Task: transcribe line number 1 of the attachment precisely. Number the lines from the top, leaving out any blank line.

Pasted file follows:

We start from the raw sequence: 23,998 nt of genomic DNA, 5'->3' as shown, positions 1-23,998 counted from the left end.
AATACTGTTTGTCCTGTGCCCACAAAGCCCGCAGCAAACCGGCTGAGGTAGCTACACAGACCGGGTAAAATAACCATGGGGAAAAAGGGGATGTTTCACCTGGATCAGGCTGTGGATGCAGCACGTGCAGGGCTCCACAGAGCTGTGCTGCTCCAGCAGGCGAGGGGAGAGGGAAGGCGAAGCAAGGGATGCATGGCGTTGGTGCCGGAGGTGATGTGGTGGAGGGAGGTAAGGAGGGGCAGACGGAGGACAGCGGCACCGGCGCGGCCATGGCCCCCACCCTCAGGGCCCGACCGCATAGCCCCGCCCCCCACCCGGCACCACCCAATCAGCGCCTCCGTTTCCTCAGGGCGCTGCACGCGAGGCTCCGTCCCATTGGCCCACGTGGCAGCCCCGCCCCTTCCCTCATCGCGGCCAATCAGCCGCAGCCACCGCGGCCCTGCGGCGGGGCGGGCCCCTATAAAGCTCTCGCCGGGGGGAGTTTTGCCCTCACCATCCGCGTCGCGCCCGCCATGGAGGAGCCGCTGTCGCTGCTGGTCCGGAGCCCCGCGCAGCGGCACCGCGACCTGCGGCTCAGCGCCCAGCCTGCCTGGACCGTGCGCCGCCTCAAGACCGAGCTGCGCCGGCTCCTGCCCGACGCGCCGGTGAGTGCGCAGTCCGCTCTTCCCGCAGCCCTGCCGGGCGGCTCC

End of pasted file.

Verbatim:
We start from the raw sequence: 23,998 nt of genomic DNA, 5'->3' as shown, positions 1-23,998 counted from the left end.